Your quick judgments about me are off just like this review, who’s pompous again? Here, have a tissue yourself so you guys can clean the crap you leave on your keyboards you arrogant asses.
        Boo hoo, someone hates my ‘brilliant’ ‘journalism’.

      • So in your first sentence you just regurgitated what the essence of my review really was. Fine, you don’t like my review for how it’s constructed. That’s cool. Obviously your response and intent was not cleverly constructed either or we wouldn’t be having this conversation. If you’re going to troll and attempt to be superior at least truly be superior. Have a nice day.

  2. Ok, so being a HUGE Epica fan, I’d like to throw my two cents in. The Album is really good. Simone sounds great, as usual, and the musicianship is on par with the quality of music you would expect from seasoned musicians like Epica.

    However, there is not one track on this album that didn’t blow me away or sound like anything I haven’t already heard before. Though I disagree with Mr. Liz in that I hope people hear the things they’re trying to say and that there are things wrong with the world that need attention and I applaud Epica for being a voice for change.

    Will I buy this album when it comes out? Yes. Will I see them live (again) when they come around to tour this album? Yes. Do I still love Epica? Yes. Is this their greatest release to date? No.

    And to Mr. “I heard samples and three whole songs”? We’ve heard the album in its entirety. Trust us when we say that the album isn’t great. We should know, we’ve actually heard in instead of assuming.

  3. i really enjoyed the epica so far, i wish in the USA, we;d see more Gothic Metal, and Power metal given a chance on Radio, MTV and VH-1 are too one sided,

    bands like Epica/Krypteria/Sirenia. are great crank it up………………….

  4. I think this is a good, honest review. I, too, don’t think it can stand out between their other albums. With every album they’ve changed so much, it’s incredible. But Requiem for the Indifferent sounds almost exactly like Design Your Universe, but just without most of the keyboards and orchestra. That’s why I think it’s not mindblowing; every album by Epica has always sounded completely different when compared to its predecessor, but this album doesn’t have that first impression. There are tracks, though, that I think are truly phenomenal (“Monopoly on Truth”, “Deter the Tyrant” and “Avalanche”). And I get your opinion about the lyrical themes! I already had the same feeling with DYU. They really need to try something new, musically and lyrically. And if they need more time, I wouldn’t mind waiting a couple more years. Epica is a great band, but I think this album was a little bit rushed.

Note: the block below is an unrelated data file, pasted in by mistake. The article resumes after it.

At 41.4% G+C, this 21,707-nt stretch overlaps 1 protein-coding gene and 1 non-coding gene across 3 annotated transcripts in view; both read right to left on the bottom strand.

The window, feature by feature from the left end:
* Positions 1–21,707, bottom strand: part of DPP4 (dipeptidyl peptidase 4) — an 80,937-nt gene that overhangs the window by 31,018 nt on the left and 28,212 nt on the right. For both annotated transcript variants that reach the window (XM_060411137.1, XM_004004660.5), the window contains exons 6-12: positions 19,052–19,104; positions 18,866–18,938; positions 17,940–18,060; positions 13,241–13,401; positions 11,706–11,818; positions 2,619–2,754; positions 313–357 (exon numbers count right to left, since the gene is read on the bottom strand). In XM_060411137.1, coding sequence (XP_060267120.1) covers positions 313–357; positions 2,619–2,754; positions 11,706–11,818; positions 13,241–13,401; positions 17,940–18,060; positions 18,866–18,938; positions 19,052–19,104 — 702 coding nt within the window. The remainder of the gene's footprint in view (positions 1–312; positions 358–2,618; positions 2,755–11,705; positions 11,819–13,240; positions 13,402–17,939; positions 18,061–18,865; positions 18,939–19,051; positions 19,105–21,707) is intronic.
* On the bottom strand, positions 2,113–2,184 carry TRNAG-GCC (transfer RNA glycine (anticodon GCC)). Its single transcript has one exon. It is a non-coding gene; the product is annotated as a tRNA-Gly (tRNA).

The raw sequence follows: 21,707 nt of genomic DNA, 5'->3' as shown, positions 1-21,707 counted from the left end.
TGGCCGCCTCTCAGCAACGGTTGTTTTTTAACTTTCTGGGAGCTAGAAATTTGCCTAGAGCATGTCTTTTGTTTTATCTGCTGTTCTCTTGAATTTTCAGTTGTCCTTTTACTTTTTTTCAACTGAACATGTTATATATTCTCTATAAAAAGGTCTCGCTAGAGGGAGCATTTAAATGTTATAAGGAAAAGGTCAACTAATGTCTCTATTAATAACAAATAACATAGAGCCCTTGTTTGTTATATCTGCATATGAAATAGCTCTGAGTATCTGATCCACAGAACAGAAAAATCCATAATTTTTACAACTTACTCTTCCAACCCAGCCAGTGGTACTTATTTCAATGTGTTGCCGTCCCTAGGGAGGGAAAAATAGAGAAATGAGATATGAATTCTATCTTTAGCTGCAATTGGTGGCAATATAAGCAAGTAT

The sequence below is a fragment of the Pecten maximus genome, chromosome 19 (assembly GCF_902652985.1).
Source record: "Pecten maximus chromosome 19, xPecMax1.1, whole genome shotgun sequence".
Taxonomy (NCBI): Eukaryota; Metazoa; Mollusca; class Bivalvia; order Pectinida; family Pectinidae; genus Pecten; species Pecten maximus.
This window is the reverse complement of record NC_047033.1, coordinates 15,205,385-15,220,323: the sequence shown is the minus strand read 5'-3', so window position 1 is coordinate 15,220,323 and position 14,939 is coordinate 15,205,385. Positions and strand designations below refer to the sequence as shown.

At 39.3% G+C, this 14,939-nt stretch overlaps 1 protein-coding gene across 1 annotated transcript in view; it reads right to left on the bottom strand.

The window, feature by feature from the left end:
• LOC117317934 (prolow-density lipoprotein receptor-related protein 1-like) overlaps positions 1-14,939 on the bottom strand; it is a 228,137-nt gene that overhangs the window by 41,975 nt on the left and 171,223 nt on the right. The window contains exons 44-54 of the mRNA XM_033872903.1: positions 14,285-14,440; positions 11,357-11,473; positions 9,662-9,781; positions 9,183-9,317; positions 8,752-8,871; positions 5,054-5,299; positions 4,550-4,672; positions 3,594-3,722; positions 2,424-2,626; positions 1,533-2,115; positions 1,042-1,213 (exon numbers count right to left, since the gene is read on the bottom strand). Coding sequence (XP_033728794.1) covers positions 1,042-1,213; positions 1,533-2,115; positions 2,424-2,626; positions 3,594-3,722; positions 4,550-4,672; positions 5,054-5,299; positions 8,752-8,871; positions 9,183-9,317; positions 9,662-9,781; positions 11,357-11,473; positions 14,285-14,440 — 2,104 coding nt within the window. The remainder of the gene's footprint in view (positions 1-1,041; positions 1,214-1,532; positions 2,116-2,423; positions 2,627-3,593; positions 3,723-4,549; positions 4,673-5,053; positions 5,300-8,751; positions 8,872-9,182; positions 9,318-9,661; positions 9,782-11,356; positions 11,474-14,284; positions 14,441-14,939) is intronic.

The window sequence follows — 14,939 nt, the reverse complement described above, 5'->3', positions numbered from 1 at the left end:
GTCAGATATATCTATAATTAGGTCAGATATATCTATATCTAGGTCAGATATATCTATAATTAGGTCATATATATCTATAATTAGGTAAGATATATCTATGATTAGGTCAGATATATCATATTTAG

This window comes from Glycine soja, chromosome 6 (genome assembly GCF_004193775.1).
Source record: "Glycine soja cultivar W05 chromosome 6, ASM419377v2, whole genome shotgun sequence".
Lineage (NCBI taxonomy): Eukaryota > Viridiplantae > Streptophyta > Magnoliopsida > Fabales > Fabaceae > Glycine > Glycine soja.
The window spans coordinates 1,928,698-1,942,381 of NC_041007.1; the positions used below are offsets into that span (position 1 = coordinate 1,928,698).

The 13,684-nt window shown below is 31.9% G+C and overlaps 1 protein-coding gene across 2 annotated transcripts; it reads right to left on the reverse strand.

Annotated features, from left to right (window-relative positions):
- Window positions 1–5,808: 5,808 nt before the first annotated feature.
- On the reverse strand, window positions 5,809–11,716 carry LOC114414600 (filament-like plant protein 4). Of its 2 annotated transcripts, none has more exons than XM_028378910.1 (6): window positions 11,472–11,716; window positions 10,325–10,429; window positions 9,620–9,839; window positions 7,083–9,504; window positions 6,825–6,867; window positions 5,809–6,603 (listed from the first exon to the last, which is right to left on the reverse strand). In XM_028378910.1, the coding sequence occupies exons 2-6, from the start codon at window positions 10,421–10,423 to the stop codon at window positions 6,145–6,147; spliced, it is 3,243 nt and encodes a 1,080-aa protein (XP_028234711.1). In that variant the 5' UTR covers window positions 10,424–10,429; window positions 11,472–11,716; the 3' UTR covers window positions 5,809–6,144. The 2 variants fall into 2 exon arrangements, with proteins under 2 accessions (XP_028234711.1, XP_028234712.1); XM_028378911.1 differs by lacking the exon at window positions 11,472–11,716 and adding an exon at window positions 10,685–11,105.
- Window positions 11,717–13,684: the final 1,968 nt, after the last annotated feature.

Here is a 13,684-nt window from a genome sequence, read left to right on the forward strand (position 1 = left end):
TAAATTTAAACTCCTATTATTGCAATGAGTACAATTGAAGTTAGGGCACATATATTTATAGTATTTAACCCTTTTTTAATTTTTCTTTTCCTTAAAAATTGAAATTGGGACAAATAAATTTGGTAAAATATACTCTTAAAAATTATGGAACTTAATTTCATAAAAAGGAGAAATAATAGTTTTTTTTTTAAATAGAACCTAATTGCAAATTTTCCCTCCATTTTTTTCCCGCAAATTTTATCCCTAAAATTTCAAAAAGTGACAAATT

And to the haters of this review, please shut up, you’re obviously not smart enough to be talking about music at all..

  5. After the first listen, I was a tad disappointed, but after a few listens, it has grown to become one of my favourite Epica albums, probably second after Consign. Good review, I would be interested to hear what you think of it now after its had time to sink in.

    • That is a good point. Many times when we review an album it’s based off of first impressions, though depending on the band it will take multiple listens in order to get a full perspective. I listened to this two or three times by the time I wrote up the review and I may go back and visit it as the year goes on. I will definitely revisit in time for the year end lists and recaps so we’ll see if I like it better then.

  6. I didn’t care for this album the first 4-5 times I listened to it, but now after I have listened to it a lot more it has grown on me a lot. I always give Epica albums this chance because The Divine conspiracy, which ended up being one of my favourite albums ever, Had to grow on me the same way. I think this review was more than fair. They are a bit preachy for my taste but, I am never one to judge music on its lyrics. I really have a passion for the instruments, and to me the vocals are just another musical instrument.